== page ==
With all of the technological advancements in lure making it might seem foolhardy to turn to offerings invented decades ago. That seems especially true with the high pressure many fishing waters receive today. We need computer-designed offerings with ultra-realistic finishes to fool today's sophisticated gamefish. Right?
Not necessarily. Some of the best lures you can tie on today were invented by anglers many generations ago who had one goal: not to become famous or get rich, but to catch more fish. Some are still used regularly, others not so much. But all of them deserve the term "classic lures." In this occasional series we'll look at a few of them, how they were invented and how you can use them still to catch even today's "sophisticated" gamefish.
|Mepps Aglia Original Plain Spinner|
Todd Sheldon was biding his time in his sports shop in Antigo, Wisc., shortly after World War II when a GI walked in and placed a handful of Mepps spinners on the counter that he'd picked up in Europe. It was a generous gift. But Sheldon didn't realize just how generous it was at the time.
He put them in his personal tackle box, where they languished for a while without him giving them much thought. Finally, one day when he was fishing the Wolf River and having poor luck, he remembered the special flashy spinners. Tying one of the Mepps artificials on his line, he cast out and began reeling back steadily. A strike came quickly. Then he caught another fish, and another. Before long, he had quickly limited out.
Soon Sheldon traced the spinners back to their place of origin, France. They had been used there since Andre Meulnart invented them in 1938 and had been catching fish steadily for Europeans. He ordered several boxes and began selling them in his sport shop. Word spread quickly about the tremendous fish-catching powers of the flashy new spinning lures.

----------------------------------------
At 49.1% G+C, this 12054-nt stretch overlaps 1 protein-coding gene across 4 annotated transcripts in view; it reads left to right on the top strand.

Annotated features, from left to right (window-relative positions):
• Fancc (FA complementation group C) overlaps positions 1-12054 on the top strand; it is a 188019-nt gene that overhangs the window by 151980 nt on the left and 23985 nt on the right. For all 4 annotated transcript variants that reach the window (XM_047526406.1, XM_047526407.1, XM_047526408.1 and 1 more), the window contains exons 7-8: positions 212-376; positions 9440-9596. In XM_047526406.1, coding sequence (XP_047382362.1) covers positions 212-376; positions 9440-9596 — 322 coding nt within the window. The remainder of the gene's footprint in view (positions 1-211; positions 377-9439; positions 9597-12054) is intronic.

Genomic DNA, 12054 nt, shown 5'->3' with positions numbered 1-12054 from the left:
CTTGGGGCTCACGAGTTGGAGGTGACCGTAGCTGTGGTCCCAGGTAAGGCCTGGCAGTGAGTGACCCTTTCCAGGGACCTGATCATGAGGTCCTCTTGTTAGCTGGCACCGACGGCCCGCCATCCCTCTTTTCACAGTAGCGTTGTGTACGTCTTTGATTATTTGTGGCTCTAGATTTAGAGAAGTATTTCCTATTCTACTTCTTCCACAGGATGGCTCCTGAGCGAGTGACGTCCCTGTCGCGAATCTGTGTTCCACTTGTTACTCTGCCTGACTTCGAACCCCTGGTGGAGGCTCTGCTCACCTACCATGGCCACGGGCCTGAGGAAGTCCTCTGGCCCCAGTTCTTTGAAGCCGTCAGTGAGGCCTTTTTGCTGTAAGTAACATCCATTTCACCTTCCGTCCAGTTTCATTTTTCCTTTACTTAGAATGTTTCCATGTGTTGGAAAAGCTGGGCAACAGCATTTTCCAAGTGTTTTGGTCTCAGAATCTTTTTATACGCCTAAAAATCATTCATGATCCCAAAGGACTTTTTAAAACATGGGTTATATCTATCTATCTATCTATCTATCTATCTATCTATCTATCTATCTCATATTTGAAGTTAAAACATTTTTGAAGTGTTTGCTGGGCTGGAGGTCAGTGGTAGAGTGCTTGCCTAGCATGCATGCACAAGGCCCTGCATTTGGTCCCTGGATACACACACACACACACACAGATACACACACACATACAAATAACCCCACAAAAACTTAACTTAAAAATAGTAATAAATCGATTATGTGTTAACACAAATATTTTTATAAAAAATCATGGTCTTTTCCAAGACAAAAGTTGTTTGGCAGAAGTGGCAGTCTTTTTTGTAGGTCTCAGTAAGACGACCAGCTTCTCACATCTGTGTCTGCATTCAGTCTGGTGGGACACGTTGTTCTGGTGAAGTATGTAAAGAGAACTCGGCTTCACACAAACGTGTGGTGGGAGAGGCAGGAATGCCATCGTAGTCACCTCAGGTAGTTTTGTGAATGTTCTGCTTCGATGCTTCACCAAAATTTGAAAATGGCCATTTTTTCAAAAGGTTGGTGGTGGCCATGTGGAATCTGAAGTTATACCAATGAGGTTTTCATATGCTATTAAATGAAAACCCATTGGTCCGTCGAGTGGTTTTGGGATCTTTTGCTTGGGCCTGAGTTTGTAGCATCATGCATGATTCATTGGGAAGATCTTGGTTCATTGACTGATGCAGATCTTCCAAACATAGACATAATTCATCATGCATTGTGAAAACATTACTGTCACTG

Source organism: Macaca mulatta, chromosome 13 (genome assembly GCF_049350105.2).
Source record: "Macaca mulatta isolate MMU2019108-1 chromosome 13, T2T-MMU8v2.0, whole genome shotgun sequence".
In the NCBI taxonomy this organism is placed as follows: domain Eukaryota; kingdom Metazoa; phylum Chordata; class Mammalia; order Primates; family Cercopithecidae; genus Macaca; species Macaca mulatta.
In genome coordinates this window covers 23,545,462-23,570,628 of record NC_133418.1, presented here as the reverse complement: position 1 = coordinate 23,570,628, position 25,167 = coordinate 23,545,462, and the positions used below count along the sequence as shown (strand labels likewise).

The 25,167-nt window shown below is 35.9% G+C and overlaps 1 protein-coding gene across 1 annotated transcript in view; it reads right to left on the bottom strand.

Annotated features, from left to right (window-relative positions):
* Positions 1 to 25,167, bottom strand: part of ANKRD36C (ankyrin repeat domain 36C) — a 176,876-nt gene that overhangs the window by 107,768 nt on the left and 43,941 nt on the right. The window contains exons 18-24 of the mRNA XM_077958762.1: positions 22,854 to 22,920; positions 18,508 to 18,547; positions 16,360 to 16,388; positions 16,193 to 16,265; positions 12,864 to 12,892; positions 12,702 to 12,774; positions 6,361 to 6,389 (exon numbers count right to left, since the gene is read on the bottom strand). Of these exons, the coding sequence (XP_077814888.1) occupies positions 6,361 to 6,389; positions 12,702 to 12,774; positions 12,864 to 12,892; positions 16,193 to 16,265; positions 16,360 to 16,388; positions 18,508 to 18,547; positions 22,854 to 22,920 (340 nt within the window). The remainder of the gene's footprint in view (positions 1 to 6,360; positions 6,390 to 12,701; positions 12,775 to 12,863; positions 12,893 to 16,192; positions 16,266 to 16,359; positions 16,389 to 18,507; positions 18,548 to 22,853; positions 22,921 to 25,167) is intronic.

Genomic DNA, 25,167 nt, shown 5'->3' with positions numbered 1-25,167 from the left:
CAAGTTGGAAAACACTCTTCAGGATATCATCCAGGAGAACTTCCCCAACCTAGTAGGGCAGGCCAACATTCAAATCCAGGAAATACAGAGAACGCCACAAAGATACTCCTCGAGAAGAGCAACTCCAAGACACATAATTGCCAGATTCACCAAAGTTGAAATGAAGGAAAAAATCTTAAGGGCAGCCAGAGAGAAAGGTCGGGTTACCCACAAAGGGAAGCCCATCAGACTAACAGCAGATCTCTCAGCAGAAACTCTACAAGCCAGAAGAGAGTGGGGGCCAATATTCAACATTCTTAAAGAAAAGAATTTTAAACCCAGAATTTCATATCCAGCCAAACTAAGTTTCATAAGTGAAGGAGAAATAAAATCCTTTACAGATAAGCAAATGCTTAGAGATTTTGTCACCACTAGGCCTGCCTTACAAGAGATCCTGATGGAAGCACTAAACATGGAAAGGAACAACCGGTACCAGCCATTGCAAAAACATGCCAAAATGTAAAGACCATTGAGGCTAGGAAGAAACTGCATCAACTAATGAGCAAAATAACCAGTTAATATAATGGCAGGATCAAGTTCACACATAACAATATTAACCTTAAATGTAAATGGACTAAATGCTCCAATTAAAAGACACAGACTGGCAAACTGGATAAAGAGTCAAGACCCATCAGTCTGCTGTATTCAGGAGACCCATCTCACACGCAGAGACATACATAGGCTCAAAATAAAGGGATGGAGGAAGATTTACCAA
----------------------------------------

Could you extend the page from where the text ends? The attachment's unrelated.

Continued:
In 1960, Sheldon obtained North American distribution rights to Mepps lures, and in 1972 purchased Mepps France. The company has expanded to offer a number of different spinners and other lures, but the classic Aglia Spinner is still its best seller. When Sports Afield magazine used to give awards for outstanding trophy fish, more were caught on the Aglia than any other offering.
Mepps spinners work on all gamefish from diminutive panfish to leg-long pike and muskies. For stream trout and sunfish, try a size 0 or 1. Big crappies and walleyes like a size 2. Bass, salmon and steelhead will slam size 3 and 4 spinners. For pike and muskellunge, move up to size 5 spinners.
These lures are particularly appealing because they are easy for anyone to catch fish with. The best retrieve is smooth and steady. Simply cast to likely cover or prime areas in rivers like pools, eddies and rock piles and retrieve evenly. Try different depths by letting the lure sink before retrieving. Use faster retrieves in warmer weather when fish are aggressive. Work the lure slower and deeper if a cold front has passed through. Go with fluorescent models in off-color water, silver on bright days, copper or gold on cloudy days.
Yes, it's a simple lure. And it's old. But the Mepps spinner still catches plenty of fish.